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Stunned by Clippers deal's dollars, wondering how it makes sense

Los Angeles ClippersNBASportsColumnTelevision IndustryPro BasketballBasketball
Clippers go from second most-popular team in town to most expensive team in NBA history
Can Steve Ballmer make Clippers deal work?
Bill Plaschke: Are the Clippers really worth $2 billion?

It is the sort of unimaginable leap that would make even Blake Griffin proud.

In less than two months, the Clippers have gone from being the second-most popular team in their own town to the most expensive team in NBA history. In the time it takes to say "Sterling, Silver and Stiviano," they have gone from hard-luck losers to billion-dollar babies.

The Clippers curse has been at least temporarily swallowed up by the Clippers purse, which was bulging with Thursday's news that the team has been sold to former Microsoft executive Steve Ballmer for $2 billion.

Leave your jaw on the floor. It's all true. The Clippers. Two billion bucks. No NBA championships. Two billion bucks. No appearances in the conference finals. Two billion bucks. No league most valuable players, no Staples statues, and no real national love until their owner became the most disliked man in America. Two billion bucks.

We all know how Donald Sterling feels about blacks. Now we'll find out if he has a higher opinion of green.

The deal was brokered by Clippers co-owner Shelly Sterling and, depending on whom you ask, may need approval by her husband. Donald Sterling has been banned from the league for making racist remarks on an audio recording that also led the NBA to vow to strip his family of ownership.

Representatives for Donald Sterling have claimed that he won't give up the team without a fight, but here's guessing that getting $2 billion for a team that cost him $12.5 million in 1981 — a team he mostly ran like a true Clip joint — would be enough to convince him to slink away.

The NBA would have to then approve Ballmer as an owner, but here's guessing that would also not be a problem considering he was already vetted last year when he was part of a group that attempted to buy the Sacramento Kings.

So the good news is that there are now 2 billion reasons for the Sterlings to disappear. But the uncertain news is, what does that price mean for the team they are leaving behind? In other words, are the Clippers really worth $2 billion? How on Earth can even a brilliant former Microsoft boss crack the code to make this kind of deal work?

Ballmer does realize that he paid the highest price for an NBA franchise that isn't even the most liked team in its own gym, right? A team whose players are actually booed when they show up at Dodger Stadium? The national perception of the Clippers may have changed overnight, but locally, the Los Angeles pro basketball landscape still belongs to the Lakers. The Clippers are still 16 titles behind the Lakers. For the foreseeable future, the ceiling on the Clippers' ability to make money will always be the Lakers.

In this environment, what sports TV network will pay Ballmer the kind of money he might need to recoup his investment? If the folks at Time Warner Cable had trouble initially selling the Lakers to pay-TV operators, why on Earth would anyone think they could make it work for the third-string Clippers?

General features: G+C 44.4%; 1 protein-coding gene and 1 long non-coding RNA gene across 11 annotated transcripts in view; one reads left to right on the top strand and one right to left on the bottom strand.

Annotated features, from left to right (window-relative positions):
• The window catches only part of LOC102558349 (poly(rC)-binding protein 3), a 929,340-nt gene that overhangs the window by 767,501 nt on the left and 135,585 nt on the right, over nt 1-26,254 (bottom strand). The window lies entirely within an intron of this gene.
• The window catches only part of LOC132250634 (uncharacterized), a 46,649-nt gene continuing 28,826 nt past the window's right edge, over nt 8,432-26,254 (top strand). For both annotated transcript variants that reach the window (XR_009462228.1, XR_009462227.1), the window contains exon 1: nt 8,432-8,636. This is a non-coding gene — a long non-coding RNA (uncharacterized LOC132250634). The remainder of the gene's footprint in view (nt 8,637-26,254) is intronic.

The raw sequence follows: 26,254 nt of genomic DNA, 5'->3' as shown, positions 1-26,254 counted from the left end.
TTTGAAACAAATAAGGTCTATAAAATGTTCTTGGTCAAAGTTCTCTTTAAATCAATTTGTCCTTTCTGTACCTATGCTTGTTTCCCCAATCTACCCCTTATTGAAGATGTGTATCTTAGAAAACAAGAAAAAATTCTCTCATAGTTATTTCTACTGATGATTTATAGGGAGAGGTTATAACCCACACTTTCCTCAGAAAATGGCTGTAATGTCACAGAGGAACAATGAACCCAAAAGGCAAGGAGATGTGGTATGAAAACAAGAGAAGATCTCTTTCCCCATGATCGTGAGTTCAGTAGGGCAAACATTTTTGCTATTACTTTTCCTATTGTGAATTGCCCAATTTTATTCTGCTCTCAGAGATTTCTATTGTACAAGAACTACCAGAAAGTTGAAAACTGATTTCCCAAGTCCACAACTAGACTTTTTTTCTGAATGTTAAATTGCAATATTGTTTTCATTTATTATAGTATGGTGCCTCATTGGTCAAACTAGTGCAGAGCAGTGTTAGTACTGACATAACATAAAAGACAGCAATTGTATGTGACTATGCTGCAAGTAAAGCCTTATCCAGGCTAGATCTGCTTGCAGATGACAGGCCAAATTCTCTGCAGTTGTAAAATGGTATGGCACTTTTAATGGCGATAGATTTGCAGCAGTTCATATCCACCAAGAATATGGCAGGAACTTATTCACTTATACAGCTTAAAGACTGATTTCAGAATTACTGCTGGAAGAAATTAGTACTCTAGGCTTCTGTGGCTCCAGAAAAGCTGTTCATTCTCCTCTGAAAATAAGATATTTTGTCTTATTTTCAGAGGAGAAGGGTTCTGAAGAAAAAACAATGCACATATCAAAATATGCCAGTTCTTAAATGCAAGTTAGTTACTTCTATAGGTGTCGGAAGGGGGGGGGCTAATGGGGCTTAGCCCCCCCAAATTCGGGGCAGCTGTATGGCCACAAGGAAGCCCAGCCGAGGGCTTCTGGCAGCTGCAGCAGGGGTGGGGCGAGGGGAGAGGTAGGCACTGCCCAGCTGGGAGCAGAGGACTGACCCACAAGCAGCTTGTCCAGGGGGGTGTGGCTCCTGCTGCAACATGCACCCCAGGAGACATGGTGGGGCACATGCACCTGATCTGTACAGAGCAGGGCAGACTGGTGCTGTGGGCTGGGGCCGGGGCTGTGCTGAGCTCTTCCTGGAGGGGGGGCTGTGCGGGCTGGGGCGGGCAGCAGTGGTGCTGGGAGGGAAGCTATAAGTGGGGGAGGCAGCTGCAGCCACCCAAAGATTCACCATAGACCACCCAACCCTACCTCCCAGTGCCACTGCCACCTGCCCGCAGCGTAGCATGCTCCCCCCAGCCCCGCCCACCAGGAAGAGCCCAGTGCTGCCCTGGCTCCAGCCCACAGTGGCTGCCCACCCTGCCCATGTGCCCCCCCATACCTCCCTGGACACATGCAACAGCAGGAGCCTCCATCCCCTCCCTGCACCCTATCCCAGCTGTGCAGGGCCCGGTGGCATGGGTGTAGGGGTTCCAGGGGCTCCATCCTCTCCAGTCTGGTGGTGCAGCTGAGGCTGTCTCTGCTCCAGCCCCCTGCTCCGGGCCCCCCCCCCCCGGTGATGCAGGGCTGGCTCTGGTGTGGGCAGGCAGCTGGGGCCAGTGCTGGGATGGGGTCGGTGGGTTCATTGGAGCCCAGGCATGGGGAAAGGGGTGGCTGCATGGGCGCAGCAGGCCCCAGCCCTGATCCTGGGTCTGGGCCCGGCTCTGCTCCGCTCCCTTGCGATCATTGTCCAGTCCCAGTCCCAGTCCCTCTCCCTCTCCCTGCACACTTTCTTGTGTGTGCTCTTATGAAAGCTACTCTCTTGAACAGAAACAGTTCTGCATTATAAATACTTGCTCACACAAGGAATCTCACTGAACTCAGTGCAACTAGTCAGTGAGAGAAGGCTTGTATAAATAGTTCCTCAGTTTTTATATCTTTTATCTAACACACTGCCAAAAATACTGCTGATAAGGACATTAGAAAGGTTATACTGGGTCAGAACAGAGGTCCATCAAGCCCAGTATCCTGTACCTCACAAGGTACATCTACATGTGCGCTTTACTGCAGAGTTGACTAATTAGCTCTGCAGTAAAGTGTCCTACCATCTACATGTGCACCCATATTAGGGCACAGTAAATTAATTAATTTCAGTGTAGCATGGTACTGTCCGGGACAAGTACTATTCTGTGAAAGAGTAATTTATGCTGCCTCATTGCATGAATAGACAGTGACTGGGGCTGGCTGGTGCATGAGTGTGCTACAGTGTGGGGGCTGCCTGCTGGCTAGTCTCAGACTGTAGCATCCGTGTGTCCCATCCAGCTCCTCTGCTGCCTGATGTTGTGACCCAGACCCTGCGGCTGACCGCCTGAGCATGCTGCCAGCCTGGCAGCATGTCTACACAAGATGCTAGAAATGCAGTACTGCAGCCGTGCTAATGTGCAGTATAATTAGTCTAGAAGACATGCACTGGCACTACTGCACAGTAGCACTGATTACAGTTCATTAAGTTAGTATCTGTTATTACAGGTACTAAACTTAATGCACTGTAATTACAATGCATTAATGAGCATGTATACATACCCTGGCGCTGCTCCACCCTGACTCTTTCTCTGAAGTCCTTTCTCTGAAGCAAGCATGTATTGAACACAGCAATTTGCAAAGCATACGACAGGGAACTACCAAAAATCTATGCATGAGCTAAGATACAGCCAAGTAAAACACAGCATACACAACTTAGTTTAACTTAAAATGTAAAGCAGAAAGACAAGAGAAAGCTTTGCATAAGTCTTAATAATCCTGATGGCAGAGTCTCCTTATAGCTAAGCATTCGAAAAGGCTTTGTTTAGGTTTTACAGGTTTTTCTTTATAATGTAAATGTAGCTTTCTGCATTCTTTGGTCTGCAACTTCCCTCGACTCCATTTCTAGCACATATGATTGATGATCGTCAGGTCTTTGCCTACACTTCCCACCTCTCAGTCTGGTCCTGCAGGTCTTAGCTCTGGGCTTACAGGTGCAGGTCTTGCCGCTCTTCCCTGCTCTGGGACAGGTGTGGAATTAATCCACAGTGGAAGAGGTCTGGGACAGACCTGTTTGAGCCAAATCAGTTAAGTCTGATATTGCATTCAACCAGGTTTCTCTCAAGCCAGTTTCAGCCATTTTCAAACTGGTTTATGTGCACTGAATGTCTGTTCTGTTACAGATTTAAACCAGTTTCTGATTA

Even amid the excitement of their franchise-best record last season, have the Clippers become the sort of viewing habit that would make consumers complain if they weren't on television? Quick, what channel are they on right now? A more recent example of this potential Clippers problem can be found with the far more popular Dodgers, who were purchased for $2.15 billion, a price that led to an expensive TV package that most pay-TV operators just won't accept.

Life for Clippers fans at Staples Center may have also just gotten a lot tougher. One of the reasons the Clippers have become such a hot ticket is because, compared to the Lakers, they've always had reasonably priced seats that have helped their everyman fan base. How much will Ballmer have to raise those prices? He's worth $20 billion, but here's guessing that for all the sympathetic love showered on the team in the wake of Sterling's remarks, Ballmer isn't buying it as a charity.

There is also a fear, however remote, that Ballmer could eventually move the team back to his home in Seattle, especially considering he wanted to do the same if he had bought the Sacramento Kings. Fans can trust the NBA wouldn't sell the Clippers to Ballmer if he was going to move them, and they certainly wouldn't be worth anything close to $2 billion in Seattle. But still, there will always be that nagging wonder. Remember, for years the league wanted Sterling to move to Orange County and out of the Lakers shadow. How will Ballmer like life in that shadow? How does Microsoft like life with Apple?

If one can get past the price tag and out-of-town ownership, this sale does offer plenty of room for hope. Maybe Ballmer would hire the sort of smart front office that can take advantage of the Lakers' dysfunctional family ownership. Maybe by treating the Clippers like the most expensive prize they have become, Ballmer can help them find the lasting popularity that Doc Rivers, Chris Paul and Blake Griffin deserve.

If nothing else, maybe Ballmer can finally give Clippers fans a stable courtside presence. If this sale goes through, there are two midcourt seats that may have just opened up. The Clippers might not be worth $2 billion, but the imminent, permanent exile of Donald and Shelly Sterling would be priceless.

bill.plaschke@latimes.com

Twitter: @billplaschke

Copyright © 2014, Los Angeles Times
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